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Raid Array Setup - for only 2 SSDs

arda21

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Feb 26, 2005
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I have m.2 for OS and Programs, already installed and booting correctly on win 10.
I have 4 more drives, one Samsung SSD, 3 Mushkin SSDs
I need to turn 2 of the Mushkin SSD's to Raid 0 setup as one drive collectively.
I made sure to read motherboards Raid Instruction for each SATA. (it states Raid is supported between SATA3_0 to SATA 3_5) So I made sure to connect these 2 identical SSDs to SATA 3_5 and SATA 3_4. So I am thinking I got that right. However I already can see these SSDs on windows 10 and ended up actually initializing them and formatted them as individual Regular Volumes with Drives Assigned. Now Did I mess up? I know I needed to do Raid Array perhaps before going to formatting them.

Anyhow I can always disconnect them If I am not mistaken, my question is Do I have to format my m.2 and my OS and start from scratch to be able to set up those 2 SSDs on Raid 0?

I have never done Raid before so I may sound foolish, I apologize from the get go.

The bottom line is I do video editing so I need to do Raid 0 with these 2 SSDs, I know some of you will say it is not ideal, Raid 0, but I want to try this for this setup. see how it works, I save my work very very regularly and very very carefully backed up, so I need that extra speed with Raid 0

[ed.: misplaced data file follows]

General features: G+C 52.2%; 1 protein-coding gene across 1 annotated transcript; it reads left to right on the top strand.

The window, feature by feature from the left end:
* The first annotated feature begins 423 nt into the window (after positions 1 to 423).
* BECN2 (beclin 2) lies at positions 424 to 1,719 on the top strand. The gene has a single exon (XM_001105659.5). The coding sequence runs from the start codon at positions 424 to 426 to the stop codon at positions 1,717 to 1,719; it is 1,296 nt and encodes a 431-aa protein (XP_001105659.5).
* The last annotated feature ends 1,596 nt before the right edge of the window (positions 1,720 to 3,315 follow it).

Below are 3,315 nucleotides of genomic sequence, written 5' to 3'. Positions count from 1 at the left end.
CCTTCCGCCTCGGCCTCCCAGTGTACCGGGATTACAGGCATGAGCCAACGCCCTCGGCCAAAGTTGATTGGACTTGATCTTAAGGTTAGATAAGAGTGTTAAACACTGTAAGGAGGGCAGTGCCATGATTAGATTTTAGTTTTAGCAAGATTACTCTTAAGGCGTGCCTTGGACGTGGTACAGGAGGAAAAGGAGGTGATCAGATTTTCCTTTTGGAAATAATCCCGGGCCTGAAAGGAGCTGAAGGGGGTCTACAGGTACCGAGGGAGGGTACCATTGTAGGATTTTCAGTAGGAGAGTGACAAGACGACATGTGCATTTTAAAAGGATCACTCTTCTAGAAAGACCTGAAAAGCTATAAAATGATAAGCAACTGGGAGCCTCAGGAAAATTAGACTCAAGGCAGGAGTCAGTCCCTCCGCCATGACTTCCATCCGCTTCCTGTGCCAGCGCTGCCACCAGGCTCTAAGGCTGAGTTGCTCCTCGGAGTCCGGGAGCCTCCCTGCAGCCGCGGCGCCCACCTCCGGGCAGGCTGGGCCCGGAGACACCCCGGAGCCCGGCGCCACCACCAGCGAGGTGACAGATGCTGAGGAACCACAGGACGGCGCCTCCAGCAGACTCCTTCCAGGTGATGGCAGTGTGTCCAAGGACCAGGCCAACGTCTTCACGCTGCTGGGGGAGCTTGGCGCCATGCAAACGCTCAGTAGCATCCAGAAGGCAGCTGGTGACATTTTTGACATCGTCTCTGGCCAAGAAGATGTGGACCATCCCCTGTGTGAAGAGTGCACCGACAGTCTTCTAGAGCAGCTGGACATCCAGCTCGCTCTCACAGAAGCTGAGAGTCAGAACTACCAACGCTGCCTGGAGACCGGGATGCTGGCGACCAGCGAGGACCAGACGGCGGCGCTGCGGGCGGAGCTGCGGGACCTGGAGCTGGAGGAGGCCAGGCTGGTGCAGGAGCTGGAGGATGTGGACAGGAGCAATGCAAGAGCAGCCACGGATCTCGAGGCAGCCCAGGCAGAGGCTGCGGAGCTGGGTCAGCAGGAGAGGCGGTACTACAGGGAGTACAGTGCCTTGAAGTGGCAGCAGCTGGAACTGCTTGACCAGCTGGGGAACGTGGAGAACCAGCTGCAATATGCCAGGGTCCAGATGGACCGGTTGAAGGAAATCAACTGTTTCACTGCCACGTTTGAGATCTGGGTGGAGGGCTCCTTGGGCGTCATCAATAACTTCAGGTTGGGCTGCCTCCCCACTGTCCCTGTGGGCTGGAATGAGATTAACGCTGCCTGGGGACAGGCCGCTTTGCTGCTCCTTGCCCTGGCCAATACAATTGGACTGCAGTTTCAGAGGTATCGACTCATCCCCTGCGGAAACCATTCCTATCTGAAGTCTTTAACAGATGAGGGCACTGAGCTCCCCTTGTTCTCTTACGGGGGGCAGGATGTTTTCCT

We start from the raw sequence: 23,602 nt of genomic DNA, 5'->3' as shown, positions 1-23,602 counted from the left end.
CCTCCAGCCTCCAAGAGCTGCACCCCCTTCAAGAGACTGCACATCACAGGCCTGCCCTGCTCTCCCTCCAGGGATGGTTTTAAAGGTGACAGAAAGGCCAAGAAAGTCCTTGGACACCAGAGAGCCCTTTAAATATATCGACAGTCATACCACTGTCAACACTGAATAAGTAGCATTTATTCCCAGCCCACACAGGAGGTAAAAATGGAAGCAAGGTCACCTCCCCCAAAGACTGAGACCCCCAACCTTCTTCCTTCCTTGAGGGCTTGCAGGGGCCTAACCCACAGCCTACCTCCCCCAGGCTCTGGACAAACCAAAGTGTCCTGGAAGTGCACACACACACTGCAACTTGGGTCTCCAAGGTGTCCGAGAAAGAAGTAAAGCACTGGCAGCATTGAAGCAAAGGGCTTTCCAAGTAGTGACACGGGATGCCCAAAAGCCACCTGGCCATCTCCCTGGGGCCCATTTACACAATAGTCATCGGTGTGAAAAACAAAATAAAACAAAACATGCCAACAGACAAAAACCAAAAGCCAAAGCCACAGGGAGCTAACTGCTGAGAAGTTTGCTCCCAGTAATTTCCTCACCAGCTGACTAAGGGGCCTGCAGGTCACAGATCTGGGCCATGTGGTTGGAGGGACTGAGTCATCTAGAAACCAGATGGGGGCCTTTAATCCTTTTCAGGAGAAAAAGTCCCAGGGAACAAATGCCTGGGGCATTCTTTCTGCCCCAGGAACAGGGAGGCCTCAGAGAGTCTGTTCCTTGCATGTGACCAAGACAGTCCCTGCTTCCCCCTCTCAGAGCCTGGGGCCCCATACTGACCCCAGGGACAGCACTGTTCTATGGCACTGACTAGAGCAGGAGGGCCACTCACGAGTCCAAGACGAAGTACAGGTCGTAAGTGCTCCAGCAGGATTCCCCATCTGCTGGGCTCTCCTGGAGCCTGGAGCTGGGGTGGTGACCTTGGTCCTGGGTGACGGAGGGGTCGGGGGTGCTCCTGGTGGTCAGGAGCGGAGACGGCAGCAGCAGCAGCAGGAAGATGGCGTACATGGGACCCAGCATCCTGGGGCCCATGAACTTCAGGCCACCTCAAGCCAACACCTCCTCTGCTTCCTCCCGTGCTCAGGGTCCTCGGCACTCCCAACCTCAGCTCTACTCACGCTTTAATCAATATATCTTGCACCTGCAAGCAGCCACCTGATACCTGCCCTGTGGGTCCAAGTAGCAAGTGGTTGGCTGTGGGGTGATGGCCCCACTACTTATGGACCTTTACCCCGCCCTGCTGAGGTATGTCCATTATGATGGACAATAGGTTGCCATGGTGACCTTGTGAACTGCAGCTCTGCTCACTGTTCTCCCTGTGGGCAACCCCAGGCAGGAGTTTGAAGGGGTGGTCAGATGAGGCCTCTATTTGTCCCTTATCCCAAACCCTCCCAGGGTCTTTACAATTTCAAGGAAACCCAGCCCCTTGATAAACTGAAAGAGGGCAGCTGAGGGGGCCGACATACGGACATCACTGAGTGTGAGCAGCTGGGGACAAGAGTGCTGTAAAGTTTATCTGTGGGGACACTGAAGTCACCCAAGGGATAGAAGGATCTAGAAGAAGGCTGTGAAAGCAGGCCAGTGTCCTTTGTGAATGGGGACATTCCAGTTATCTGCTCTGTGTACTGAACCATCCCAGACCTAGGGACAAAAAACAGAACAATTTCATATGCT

Thanks in advance for your time & patience.
PS. I am using ASRock Mobo x99 Extreme4 5960x Cpu with 64gb Ram.
 

Dugimodo

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Yeah I'd just use windows software raid as well, it's got a few advantages and is much easier to manage. Make sure the drives are empty, right click them in disk management and delte the existing partitions, then create a new striped volume using them both.

Otherwise you have to change your BIOS settings to RAID mode and might have to load a driver before windows will boot again, then use the BIOS RAID utility to set up the RAID array - carefully drives can identify differently under BIOS than in windows.

Windows raid volumes can potentially be recovered and read on any compatible PC, using the motherboard controller means only that exact RAID controller model will be able to read those drives so losing a motherboard also loses the array, plus the CPU overhead is really about the same for onboard vs software and is minimal on modern systems. Only expensive high end RAID cards do true hardware RAID.
 

arda21

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Dugimodo, I actually ended up figuring out all the necessary steps on my boards UEFI, switched to RAID mode without losing my OS and was able to install Intel Rapid Storage Tech Drive and drives are currently shown currently (they are also plugged in correct SATA conenctions within Raid Range for Motherboard's specs)

Where I am stuck, which I assume you may be familiar with.
There are these 2 drives that I need to do Raid 0 so combine the space but have faster performance.